The Prime Minister, Justin Trudeau, today announced that the Governor General appointed Mohamed-Iqbal Ravalia as an independent Senator to fill a vacancy in Newfoundland and Labrador.
Dr. Ravalia is a community leader, family physician, and senior medical officer at the Notre Dame Bay Memorial Health Centre in Newfoundland and Labrador. He is also an Associate Professor of Family Medicine and the Assistant Dean of Rural Medical Education Network at Memorial University.
Dr. Ravalia was recommended by the Independent Advisory Board for Senate Appointments and chosen using the merit-based process open to all Canadians. This process ensures Senators are independent, reflect Canada’s diversity, and are able to tackle the broad range of challenges and opportunities facing the country.
“I am pleased to welcome Parliament’s newest independent Senator, Mohamed-Iqbal Ravalia. Dr. Ravalia’s vast knowledge and experience have earned him high respect in the medical field, and I am confident that he will be a great ambassador in the Senate, not just for Newfoundland and Labrador, but for all of Canada.”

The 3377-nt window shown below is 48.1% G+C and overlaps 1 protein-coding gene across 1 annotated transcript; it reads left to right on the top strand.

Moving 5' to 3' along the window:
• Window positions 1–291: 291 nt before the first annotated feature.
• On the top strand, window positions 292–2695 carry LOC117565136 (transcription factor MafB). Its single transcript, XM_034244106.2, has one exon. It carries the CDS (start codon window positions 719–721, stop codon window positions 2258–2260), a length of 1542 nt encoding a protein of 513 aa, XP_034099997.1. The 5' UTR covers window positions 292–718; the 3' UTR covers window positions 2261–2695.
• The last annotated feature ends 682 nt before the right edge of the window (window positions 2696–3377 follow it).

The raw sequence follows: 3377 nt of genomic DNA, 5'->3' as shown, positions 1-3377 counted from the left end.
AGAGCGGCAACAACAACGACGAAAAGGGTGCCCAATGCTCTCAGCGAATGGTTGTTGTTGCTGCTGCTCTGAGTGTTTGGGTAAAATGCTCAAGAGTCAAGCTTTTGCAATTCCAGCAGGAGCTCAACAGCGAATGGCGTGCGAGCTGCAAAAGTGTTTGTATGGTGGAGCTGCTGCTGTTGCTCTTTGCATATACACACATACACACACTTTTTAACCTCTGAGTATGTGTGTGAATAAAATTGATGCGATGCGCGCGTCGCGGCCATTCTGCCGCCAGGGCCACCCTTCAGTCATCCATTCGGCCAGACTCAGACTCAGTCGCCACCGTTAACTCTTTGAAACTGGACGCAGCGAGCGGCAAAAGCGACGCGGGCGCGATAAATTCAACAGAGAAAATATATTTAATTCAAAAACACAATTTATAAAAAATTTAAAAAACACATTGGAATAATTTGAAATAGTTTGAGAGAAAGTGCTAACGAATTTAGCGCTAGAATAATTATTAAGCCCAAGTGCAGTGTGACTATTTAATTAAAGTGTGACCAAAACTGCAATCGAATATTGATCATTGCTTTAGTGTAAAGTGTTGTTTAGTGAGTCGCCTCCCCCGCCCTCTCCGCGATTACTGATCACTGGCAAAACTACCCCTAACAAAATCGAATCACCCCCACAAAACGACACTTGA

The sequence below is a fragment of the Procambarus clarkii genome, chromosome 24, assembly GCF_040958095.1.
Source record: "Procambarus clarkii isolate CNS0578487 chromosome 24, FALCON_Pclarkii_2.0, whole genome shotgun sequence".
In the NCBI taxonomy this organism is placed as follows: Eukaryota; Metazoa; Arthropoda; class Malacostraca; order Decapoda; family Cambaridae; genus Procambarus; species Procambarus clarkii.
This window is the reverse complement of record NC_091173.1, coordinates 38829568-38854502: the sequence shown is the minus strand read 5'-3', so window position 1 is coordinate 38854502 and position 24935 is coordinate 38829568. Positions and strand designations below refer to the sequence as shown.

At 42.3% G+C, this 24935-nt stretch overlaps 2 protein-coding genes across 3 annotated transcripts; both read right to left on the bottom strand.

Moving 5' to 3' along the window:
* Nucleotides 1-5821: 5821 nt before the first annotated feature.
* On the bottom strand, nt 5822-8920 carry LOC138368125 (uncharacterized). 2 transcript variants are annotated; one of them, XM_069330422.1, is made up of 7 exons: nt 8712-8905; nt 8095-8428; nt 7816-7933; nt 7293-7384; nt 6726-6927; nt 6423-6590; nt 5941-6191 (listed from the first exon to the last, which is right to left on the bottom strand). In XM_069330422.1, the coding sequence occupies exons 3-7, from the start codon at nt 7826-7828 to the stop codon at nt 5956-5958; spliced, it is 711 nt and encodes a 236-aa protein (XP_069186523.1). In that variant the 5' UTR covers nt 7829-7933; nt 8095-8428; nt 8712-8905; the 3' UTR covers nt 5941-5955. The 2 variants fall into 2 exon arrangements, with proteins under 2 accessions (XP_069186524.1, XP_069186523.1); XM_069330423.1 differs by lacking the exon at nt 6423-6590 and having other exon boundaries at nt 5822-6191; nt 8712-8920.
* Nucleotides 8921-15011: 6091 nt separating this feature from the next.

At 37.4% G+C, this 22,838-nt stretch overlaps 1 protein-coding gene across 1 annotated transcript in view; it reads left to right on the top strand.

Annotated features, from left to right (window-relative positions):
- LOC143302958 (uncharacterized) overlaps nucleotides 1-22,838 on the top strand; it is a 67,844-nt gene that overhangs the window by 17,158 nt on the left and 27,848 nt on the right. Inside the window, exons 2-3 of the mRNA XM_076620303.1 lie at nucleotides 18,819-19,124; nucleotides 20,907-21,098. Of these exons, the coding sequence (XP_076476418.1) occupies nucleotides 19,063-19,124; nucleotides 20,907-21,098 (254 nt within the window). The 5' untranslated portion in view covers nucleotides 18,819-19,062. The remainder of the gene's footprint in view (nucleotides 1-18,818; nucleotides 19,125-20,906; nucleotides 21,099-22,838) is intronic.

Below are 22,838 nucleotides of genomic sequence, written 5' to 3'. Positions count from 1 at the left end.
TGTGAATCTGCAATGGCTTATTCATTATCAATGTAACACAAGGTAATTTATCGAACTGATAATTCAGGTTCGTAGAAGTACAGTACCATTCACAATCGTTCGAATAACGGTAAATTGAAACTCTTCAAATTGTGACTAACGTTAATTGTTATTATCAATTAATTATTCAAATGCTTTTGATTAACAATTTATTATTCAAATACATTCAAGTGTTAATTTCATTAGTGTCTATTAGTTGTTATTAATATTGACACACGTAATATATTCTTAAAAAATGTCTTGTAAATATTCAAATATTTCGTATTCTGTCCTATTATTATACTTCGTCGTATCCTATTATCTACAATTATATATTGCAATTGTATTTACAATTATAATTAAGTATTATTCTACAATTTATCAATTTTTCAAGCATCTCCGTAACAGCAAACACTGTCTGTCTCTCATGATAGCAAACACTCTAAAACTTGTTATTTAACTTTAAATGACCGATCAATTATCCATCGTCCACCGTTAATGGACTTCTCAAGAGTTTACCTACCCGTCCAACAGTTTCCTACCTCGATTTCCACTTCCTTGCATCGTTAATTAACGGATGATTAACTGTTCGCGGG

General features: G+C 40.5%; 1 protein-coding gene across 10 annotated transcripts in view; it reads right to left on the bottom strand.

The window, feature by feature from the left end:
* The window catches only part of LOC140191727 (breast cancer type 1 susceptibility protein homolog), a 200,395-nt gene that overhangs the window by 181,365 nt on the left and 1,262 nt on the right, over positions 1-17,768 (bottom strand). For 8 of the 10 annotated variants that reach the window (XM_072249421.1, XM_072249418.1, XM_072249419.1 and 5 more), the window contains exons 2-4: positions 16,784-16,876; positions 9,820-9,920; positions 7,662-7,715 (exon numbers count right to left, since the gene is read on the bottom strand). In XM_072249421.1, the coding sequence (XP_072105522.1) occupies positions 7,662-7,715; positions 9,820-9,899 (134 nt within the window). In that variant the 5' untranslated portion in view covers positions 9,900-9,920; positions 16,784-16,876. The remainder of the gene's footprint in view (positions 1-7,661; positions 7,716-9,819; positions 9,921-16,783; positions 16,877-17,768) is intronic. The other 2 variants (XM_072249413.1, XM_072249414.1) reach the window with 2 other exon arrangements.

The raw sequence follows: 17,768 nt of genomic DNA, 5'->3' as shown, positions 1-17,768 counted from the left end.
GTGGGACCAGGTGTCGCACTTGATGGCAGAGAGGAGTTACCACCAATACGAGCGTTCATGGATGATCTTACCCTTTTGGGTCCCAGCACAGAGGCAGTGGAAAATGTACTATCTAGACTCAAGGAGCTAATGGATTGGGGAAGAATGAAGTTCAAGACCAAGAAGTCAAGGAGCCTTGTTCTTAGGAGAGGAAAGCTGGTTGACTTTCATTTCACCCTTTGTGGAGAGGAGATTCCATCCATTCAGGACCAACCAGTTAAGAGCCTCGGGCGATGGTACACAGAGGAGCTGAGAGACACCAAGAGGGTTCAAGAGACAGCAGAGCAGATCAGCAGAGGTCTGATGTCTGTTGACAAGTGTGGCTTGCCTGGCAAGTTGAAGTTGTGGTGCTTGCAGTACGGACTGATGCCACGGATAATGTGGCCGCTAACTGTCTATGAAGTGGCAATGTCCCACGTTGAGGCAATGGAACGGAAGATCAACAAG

—The Rt. Hon. Justin Trudeau, Prime Minister of Canada
- There have been 34 appointments to the Senate made on the advice of Prime Minister Justin Trudeau.
- Under the Canadian Constitution, the Governor General appoints individuals to the Senate. By convention, Senators are appointed on the advice of the Prime Minister.
- Since 2016, the selection process for Senators has been opened to allow all Canadians to apply. Candidate submissions are reviewed by the Independent Advisory Board for Senate Appointments, which provides the Prime Minister with recommendations. From the recommended pool of candidates, the Prime Minister selects the individuals he then recommends to the Governor General for appointment to the Senate.
- The Independent Advisory Board for Senate Appointments is guided by public, transparent, non-partisan, and merit-based criteria to identify highly qualified candidates.
- Once appointed by the Governor General and summoned to the Senate, the new Senators join their peers to examine and revise legislation, investigate national issues, and represent regional, provincial, and minority interests – important functions in a modern democracy.
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